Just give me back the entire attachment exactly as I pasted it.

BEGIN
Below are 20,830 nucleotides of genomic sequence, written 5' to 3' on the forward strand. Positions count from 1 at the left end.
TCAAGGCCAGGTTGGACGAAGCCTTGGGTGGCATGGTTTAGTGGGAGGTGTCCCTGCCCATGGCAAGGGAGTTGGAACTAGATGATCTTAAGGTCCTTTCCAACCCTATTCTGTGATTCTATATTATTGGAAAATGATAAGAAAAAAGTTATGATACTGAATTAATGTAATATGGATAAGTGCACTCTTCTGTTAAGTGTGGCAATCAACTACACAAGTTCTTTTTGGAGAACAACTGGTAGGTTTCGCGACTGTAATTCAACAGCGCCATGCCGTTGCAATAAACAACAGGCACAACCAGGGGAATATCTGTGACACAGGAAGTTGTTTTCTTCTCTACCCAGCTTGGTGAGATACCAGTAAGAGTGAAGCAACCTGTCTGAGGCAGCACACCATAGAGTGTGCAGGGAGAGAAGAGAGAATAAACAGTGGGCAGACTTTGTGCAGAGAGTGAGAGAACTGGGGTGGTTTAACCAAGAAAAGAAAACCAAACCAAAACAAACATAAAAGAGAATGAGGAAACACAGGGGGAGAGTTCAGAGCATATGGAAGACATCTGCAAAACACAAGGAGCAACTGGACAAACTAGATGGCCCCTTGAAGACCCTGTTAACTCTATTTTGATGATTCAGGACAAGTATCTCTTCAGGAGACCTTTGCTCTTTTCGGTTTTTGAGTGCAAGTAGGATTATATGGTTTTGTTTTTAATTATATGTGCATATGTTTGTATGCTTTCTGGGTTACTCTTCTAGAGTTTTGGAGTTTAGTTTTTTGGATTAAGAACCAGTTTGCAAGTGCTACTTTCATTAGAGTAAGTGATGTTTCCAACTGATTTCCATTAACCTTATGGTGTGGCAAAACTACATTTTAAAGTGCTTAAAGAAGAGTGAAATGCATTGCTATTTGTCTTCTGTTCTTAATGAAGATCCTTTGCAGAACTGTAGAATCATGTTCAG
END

Below are 20,830 nucleotides of genomic sequence, written 5' to 3' on the forward strand. Positions count from 1 at the left end.
TCAAGGCCAGGTTGGACGAAGCCTTGGGTGGCATGGTTTAGTGGGAGGTGTCCCTGCCCATGGCAAGGGAGTTGGAACTAGATGATCTTAAGGTCCTTTCCAACCCTATTCTGTGATTCTATATTATTGGAAAATGATAAGAAAAAAGTTATGATACTGAATTAATGTAATATGGATAAGTGCACTCTTCTGTTAAGTGTGGCAATCAACTACACAAGTTCTTTTTGGAGAACAACTGGTAGGTTTCGCGACTGTAATTCAACAGCGCCATGCCGTTGCAATAAACAACAGGCACAACCAGGGGAATATCTGTGACACAGGAAGTTGTTTTCTTCTCTACCCAGCTTGGTGAGATACCAGTAAGAGTGAAGCAACCTGTCTGAGGCAGCACACCATAGAGTGTGCAGGGAGAGAAGAGAGAATAAACAGTGGGCAGACTTTGTGCAGAGAGTGAGAGAACTGGGGTGGTTTAACCAAGAAAAGAAAACCAAACCAAAACAAACATAAAAGAGAATGAGGAAACACAGGGGGAGAGTTCAGAGCATATGGAAGACATCTGCAAAACACAAGGAGCAACTGGACAAACTAGATGGCCCCTTGAAGACCCTGTTAACTCTATTTTGATGATTCAGGACAAGTATCTCTTCAGGAGACCTTTGCTCTTTTCGGTTTTTGAGTGCAAGTAGGATTATATGGTTTTGTTTTTAATTATATGTGCATATGTTTGTATGCTTTCTGGGTTACTCTTCTAGAGTTTTGGAGTTTAGTTTTTTGGATTAAGAACCAGTTTGCAAGTGCTACTTTCATTAGAGTAAGTGATGTTTCCAACTGATTTCCATTAACCTTATGGTGTGGCAAAACTACATTTTAAAGTGCTTAAAGAAGAGTGAAATGCATTGCTATTTGTCTTCTGTTCTTAATGAAGATCCTTTGCAGAACTGTAGAATCATGTTCAG